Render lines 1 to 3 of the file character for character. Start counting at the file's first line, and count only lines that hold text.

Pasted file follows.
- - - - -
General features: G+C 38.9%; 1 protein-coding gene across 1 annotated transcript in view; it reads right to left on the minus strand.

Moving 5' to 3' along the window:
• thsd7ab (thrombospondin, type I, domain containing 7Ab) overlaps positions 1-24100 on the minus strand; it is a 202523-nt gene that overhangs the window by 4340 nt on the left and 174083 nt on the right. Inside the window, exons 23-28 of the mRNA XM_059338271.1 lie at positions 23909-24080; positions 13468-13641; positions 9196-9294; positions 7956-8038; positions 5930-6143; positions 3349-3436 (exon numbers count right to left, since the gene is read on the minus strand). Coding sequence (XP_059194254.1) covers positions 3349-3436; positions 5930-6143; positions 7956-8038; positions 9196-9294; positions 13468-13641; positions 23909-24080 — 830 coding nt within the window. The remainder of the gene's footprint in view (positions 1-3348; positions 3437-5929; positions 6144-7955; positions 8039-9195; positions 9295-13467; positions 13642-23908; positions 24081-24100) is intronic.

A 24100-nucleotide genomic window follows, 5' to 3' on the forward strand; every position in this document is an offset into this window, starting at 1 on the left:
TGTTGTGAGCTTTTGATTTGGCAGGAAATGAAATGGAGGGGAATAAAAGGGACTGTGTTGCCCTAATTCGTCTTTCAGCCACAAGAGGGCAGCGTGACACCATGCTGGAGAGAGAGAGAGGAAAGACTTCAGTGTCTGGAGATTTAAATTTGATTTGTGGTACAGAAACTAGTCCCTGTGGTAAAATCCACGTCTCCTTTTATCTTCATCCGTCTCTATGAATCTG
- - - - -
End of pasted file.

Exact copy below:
General features: G+C 38.9%; 1 protein-coding gene across 1 annotated transcript in view; it reads right to left on the minus strand.

Moving 5' to 3' along the window:
• thsd7ab (thrombospondin, type I, domain containing 7Ab) overlaps positions 1-24100 on the minus strand; it is a 202523-nt gene that overhangs the window by 4340 nt on the left and 174083 nt on the right. Inside the window, exons 23-28 of the mRNA XM_059338271.1 lie at positions 23909-24080; positions 13468-13641; positions 9196-9294; positions 7956-8038; positions 5930-6143; positions 3349-3436 (exon numbers count right to left, since the gene is read on the minus strand). Coding sequence (XP_059194254.1) covers positions 3349-3436; positions 5930-6143; positions 7956-8038; positions 9196-9294; positions 13468-13641; positions 23909-24080 — 830 coding nt within the window. The remainder of the gene's footprint in view (positions 1-3348; positions 3437-5929; positions 6144-7955; positions 8039-9195; positions 9295-13467; positions 13642-23908; positions 24081-24100) is intronic.